Sherman and Ada Sergent Bentley with baby John
In the 1910 Census the family was at the left hand fork of Millstone. Sherman and Ada had been married for 18 years. He was a farmer. They had had six children at this point, but only five of them were living.: Maggie 16, Bertha 12, Ollie 8, Cinda 4, and Edna 2. Their little brother Vince who was born in 1899 had died before this census.
Maggie, Bertha, Ollie, Cindy and Edna
On September 12 1918 Sherman registered for the draft for World War I. He was described as medium height, stout build with brown eyes and gray hair.
In 1920 the new census found Sherman 45, Ada 47, Sindy 13, and Edna 11. There were two new members of the family since the last census: John 8 who was called Buster, and Arthur 1 who was known as Sonny. Living with them was Archie Kates, age 44.
Maggie had married John Mason and was living in her own household. Bertha married Williard Hall. Ollie had married Samuel Wright, son of Andrew J. and Nancy Bates Wright.
Sherman died on February 12, 1920 of lobor pneumonia. Ada died in 1921. The children were taken in and raised by Patrick and Amanda Bentley Bates. Amanda was Sherman's sister. Patrick was the grandson of John Wallis and Sarah Waltrip Bates.
Edna married Willie D. Bentley on October 21, 1925. Together they had 9 children: Leonard, Atha Delores, Lora Lou, Willie Mae, Sadie, Teddy, Janice, Walter Darrel, and Sharon.
Willie was the son of Otho and Sadie Collier Bentley. He farmed. He mined coal. Together they ran a store and raised their family.
Leonard, Edna & Willie
Edna, Leonard and Sadie Stallard (Aunt Laura's daughter)
Edna and Sharon
Willie in the straight backed chair leaning against the tree holding one of the children. Edna standing by him.
1975 -- 50th Wedding Anniversary
In 1977 after 52 years of marriage, Edna lost her husband, Willie.
Willie and Edna's Children:
Sharon (insert) Leonard, Willie Mae, Sadie, Lora Lou, Delores, Janice and Teddy
Edna lived in an apartment in Indianapolis for many years. Later she moved to the Masonic Home near Louisville, Kentucky. If you are thinking she sat in a rocker and grew old, you would be very wrong.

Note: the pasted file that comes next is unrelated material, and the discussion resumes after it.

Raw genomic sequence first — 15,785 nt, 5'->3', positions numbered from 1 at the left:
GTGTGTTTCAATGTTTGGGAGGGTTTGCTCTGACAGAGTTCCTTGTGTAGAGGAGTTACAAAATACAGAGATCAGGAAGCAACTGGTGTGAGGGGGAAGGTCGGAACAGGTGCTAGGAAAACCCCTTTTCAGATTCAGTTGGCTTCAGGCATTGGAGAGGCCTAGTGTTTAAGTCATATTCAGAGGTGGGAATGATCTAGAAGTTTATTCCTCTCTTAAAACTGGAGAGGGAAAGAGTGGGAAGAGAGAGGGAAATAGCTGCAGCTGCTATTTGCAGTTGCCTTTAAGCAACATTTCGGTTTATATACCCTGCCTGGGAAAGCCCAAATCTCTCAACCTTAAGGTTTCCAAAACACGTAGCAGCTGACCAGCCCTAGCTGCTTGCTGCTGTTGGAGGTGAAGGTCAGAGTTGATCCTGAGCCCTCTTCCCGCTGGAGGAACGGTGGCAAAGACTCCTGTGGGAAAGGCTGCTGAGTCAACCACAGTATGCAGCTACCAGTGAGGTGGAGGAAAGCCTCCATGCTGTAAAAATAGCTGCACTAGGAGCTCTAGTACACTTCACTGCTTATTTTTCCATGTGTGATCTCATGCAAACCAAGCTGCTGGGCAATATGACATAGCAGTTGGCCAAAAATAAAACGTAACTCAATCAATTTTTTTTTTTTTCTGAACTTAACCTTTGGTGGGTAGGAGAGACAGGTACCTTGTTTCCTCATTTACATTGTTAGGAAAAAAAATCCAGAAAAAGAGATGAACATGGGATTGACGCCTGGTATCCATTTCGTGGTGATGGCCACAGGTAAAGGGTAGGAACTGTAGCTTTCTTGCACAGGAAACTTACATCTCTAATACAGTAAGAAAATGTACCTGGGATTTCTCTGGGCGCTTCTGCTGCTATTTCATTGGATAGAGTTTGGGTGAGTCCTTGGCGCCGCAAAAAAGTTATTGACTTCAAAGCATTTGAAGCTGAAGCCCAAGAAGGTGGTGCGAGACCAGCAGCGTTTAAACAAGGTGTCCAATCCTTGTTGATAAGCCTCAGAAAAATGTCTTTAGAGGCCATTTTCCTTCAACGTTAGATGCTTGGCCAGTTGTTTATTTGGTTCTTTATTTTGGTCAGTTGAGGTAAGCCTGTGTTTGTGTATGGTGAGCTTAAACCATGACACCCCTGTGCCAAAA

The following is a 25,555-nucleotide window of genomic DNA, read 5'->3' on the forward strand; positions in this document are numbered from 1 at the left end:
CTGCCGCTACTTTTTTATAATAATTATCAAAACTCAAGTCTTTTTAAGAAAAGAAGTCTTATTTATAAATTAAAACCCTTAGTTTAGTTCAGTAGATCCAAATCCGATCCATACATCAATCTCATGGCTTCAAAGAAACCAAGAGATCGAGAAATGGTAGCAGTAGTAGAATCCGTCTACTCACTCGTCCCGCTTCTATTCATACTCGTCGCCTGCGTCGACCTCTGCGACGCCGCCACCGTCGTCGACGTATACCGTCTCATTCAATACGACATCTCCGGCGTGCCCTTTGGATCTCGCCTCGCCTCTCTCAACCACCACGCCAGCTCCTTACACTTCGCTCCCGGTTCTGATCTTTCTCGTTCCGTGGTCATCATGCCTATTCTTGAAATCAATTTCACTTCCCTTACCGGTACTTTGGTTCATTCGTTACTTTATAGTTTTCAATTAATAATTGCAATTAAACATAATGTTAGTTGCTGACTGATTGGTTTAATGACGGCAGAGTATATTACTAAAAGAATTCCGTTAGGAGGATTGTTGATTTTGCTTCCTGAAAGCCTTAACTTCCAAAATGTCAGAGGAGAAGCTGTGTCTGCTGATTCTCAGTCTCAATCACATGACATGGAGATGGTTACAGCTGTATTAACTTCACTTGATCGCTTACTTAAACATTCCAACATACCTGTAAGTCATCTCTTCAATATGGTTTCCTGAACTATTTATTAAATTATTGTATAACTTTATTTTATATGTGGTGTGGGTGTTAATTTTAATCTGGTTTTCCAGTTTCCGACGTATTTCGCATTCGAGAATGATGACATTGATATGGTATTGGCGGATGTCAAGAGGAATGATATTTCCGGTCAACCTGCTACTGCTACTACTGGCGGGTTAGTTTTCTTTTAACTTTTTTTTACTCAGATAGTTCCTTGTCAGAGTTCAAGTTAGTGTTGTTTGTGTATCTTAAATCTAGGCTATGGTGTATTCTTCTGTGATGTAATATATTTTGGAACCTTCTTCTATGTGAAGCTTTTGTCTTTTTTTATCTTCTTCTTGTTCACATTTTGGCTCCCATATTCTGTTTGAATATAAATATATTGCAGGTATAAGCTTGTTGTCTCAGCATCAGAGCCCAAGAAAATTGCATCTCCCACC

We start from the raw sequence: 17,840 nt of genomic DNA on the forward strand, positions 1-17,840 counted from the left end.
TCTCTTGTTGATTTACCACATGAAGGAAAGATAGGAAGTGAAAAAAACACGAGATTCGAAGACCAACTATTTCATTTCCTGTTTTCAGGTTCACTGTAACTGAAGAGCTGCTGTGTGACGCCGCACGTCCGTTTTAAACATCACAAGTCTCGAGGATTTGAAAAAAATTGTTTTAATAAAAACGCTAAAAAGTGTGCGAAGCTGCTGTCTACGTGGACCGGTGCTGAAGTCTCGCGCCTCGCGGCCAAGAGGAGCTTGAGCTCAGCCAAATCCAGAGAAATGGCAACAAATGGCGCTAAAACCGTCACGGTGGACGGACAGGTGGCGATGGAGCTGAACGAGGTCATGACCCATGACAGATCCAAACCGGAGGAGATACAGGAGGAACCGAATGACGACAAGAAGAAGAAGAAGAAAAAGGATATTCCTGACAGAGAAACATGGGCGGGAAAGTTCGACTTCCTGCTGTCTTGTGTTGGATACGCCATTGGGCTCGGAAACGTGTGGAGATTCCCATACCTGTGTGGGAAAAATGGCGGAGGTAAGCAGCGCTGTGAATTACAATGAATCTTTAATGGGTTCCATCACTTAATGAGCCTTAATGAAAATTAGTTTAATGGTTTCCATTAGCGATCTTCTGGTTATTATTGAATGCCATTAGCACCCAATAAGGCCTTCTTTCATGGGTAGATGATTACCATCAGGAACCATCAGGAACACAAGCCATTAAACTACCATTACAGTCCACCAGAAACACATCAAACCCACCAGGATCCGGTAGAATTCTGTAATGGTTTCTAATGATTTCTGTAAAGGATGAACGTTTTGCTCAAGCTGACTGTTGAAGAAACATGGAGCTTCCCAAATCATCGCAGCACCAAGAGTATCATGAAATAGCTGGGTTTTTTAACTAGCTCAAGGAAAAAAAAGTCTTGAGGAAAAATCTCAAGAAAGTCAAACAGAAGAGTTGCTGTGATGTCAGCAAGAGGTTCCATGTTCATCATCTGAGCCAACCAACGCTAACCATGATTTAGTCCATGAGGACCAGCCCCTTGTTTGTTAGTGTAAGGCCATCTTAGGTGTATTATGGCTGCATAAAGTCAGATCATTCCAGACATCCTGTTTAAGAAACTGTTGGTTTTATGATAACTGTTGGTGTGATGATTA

Edna had a very full life. She had a great circle of friends.
She took up pool and became quite a shark.
Edna also has a movie credit. A movie on Assisted Living was made. She had a bit part which was upped to a speaking part. You can still order this movie on Amazon.com under the title "Assisted Livng".
When she was 97 she took a balloon ride. What she said afterward was a piece of advice: "Don't wear a skirt to take a balloon ride."
I was visiting Otho and Pat Holcomb last November. The last time I had visited with her she was living in her apartment in Indianapolis. We were talking about her and the family. Otho picked up the phone and called her. He handed it over. I have called other members of the family after a long time and eventually they figure out who you are, but all I said was I was Karen, Cora's daughter, and she knew who I was and even talked about the last time I had visited.
When we were little and Edna's family lived in the big stone house many times they would be sitting on the back porch snapping beans or doing some work. A lot of times I would be walking with Kris. We would always call out a hello. Edna would raise her arm and say "Howdy". Kris called her Howdy. I didn't, I always called her Aunt Edna, but she laughed about that to me, too.
Edna and Lora
Edna Bentley was a loving wife, a wonderful mother and led a Christian life. She died on March 3 of this year. She would have been 100 if she had lived to this date. This is the last picture taken of Edna.